Research groups such as NPD and Mintel are both bullish on the long term viability of this initiative and Mintel for example, believes that US breakfast sales will grow by a further $8 billion by 2019. However, Mcdonald's bears point to the lower price-point of customers ordering something off the breakfast menu (muffin, coffee and a side) versus a standard meal (burger fries and a drink). A healthy mix of items ordered is good, but margins may be slightly lower on breakfast items due to the lower average prices, so operating margins will be watched closely. McDonald's trailing twelve month operating margins are well under its 5 year average. We need to see a firm change in trend in this metric also to ensure the turnaround plan is definitely working.
One of the main reasons why the stock rocketed higher after its Q3 earnings was the hike in McDonald's free cash flow. Dividend investors value this company more for its cash flows and balance sheet than its quarterly net income statement. So, it is imperative McDonald's reports cash flow growth in its Q4 set of earnings. Why? Well even though free cash flows spiked to $1.53 billion in Q3, the company's cash position is at its lowest since 2010 and long term debt is at its highest. Furthermore, the dividend pay-out ratio has spiked to over 73%, which mean future dividend hikes will probably be less percentage-wise than previous years, unless McDonald's can get back to robust cash flow growth. The ongoing re-franchising efforts and SG&A reductions will undoubtedly help in the near term, but these measures are temporary and probably won't impact the bottom lime meaningfully after 2018.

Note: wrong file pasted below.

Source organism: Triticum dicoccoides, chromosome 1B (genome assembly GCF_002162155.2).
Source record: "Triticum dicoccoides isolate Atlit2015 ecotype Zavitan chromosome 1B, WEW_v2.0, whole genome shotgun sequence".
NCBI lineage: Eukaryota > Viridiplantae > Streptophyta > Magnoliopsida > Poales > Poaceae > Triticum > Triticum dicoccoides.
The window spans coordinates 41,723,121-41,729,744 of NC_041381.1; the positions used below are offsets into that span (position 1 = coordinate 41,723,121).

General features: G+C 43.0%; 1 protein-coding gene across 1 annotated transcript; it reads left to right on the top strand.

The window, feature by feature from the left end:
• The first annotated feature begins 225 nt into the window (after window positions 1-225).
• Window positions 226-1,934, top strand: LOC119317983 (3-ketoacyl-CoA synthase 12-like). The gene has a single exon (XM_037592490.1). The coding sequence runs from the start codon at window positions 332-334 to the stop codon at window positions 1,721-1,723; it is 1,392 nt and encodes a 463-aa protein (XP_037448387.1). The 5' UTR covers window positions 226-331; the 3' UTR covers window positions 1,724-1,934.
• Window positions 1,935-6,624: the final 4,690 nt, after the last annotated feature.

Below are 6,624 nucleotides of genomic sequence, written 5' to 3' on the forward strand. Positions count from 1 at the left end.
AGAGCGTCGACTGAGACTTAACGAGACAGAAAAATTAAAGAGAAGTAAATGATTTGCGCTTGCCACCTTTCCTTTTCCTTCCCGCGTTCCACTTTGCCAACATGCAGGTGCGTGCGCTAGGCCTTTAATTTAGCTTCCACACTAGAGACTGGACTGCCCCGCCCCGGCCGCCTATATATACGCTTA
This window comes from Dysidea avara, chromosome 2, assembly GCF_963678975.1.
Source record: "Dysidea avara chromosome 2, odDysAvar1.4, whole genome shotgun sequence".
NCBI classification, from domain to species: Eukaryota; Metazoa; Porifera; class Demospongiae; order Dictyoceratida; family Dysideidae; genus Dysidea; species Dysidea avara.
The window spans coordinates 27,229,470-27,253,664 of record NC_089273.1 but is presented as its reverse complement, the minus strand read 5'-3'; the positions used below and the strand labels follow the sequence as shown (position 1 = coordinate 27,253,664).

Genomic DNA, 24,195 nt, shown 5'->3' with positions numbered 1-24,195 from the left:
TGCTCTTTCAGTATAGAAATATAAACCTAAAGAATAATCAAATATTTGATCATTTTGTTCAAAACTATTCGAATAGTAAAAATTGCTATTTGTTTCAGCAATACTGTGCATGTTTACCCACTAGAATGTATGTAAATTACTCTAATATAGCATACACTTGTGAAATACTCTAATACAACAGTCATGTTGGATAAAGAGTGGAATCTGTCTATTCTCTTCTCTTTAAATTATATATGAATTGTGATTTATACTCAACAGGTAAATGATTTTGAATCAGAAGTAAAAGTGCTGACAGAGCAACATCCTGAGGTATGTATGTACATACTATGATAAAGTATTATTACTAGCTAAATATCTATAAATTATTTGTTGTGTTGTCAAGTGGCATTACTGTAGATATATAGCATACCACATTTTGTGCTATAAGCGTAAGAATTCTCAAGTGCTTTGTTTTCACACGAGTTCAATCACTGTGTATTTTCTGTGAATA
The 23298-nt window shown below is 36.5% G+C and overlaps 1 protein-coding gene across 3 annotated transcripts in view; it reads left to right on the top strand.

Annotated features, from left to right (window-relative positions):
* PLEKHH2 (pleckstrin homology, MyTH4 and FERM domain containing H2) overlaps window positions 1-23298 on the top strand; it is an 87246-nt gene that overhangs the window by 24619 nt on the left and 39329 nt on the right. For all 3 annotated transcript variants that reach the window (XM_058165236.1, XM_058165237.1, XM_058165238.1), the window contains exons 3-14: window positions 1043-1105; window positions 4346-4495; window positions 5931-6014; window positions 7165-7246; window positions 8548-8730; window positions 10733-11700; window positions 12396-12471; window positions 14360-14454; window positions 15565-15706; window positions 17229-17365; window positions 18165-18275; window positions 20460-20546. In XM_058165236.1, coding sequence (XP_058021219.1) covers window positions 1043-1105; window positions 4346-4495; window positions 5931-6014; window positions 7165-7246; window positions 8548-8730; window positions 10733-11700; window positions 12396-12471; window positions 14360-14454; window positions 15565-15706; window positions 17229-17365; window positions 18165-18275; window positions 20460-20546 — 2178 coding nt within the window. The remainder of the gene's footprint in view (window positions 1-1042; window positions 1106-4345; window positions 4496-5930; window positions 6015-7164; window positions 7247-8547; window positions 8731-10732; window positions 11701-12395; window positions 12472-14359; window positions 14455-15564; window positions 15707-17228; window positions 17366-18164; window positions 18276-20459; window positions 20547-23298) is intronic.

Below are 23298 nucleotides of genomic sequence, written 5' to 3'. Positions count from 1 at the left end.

Mcdonald's may have had declining revenues since 2012, but free cash flow levels have been healthy. This (along with its dividend aristocrat status) is why McDonald's stock remained elevated over the past few years. Nevertheless dividend growth has slowed, and the restaurant chain has decided to take on debt to continue increasing the dividend whilst keeping share repurchase plans on target. McDonald's has a very strong balance sheet, but it can't borrow indefinitely. Investors therefore will be looking for buoyant cash flow growth, which will decrease the pay-out ratio and consequently make it easier for the dividend to be raised meaningfully in 2016.
Another growth trigger that fueled the rally in the share price after the company's Q3 earnings was the performance in China - a whopping 30% in comparable store sales growth. This market has only 2,000+ units, so scaling the business meaningfully there would appear to be the company's main objective, in terms of growing market share in the east. In saying this, Japan seems to be going in the other direction ever since news of the meat scandal broke out last July, and things don't seem to be improving any time soon. Mcdonald's has now decided to limit its exposure in this market and is actually on the lookout for buyers for a part of its stake in the region. This isn't favorable from an investor's point of view, since Japan is the second largest market behind the US in terms of units. Therefore, other established international markets such as the UK, Germany and Australia need to step up and provide stellar growth which can be offset declines in Japan.
To sum up, Mcdonald's has had a strong rally since its last set of earnings and I just feel there is a lot of future growth already priced into the share price. I'd lighten up on McDonald's shares. Even though I expect the restaurant chain to report a strong number, I don't see the stock staying above $120 a share for a sustained period. Don't get sucked in just yet. Wait for the stock to come back to more reasonable valuations, such as a price to earnings ratio of around 19.